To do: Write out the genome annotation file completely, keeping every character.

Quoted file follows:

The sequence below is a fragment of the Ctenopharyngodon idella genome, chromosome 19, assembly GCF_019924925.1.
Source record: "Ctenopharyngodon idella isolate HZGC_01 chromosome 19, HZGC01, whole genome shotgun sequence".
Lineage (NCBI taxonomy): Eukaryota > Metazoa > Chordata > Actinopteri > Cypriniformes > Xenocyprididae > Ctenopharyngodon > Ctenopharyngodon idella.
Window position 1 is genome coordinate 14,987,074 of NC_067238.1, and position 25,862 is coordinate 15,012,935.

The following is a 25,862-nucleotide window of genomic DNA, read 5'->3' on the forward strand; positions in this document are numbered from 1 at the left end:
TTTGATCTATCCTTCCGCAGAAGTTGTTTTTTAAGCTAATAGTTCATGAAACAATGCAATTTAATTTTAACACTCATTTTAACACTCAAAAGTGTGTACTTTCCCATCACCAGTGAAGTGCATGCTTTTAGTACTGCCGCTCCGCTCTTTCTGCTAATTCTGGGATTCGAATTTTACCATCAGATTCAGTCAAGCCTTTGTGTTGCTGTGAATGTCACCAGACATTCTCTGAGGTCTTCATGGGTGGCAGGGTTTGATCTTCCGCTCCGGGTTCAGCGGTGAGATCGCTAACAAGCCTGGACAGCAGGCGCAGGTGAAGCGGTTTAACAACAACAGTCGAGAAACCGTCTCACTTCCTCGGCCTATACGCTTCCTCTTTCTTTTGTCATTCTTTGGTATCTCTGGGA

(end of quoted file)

The sequence below is a fragment of the Ctenopharyngodon idella genome, chromosome 19, assembly GCF_019924925.1.
Source record: "Ctenopharyngodon idella isolate HZGC_01 chromosome 19, HZGC01, whole genome shotgun sequence".
Lineage (NCBI taxonomy): Eukaryota > Metazoa > Chordata > Actinopteri > Cypriniformes > Xenocyprididae > Ctenopharyngodon > Ctenopharyngodon idella.
Window position 1 is genome coordinate 14,987,074 of NC_067238.1, and position 25,862 is coordinate 15,012,935.

The following is a 25,862-nucleotide window of genomic DNA, read 5'->3' on the forward strand; positions in this document are numbered from 1 at the left end:
TTTGATCTATCCTTCCGCAGAAGTTGTTTTTTAAGCTAATAGTTCATGAAACAATGCAATTTAATTTTAACACTCATTTTAACACTCAAAAGTGTGTACTTTCCCATCACCAGTGAAGTGCATGCTTTTAGTACTGCCGCTCCGCTCTTTCTGCTAATTCTGGGATTCGAATTTTACCATCAGATTCAGTCAAGCCTTTGTGTTGCTGTGAATGTCACCAGACATTCTCTGAGGTCTTCATGGGTGGCAGGGTTTGATCTTCCGCTCCGGGTTCAGCGGTGAGATCGCTAACAAGCCTGGACAGCAGGCGCAGGTGAAGCGGTTTAACAACAACAGTCGAGAAACCGTCTCACTTCCTCGGCCTATACGCTTCCTCTTTCTTTTGTCATTCTTTGGTATCTCTGGGA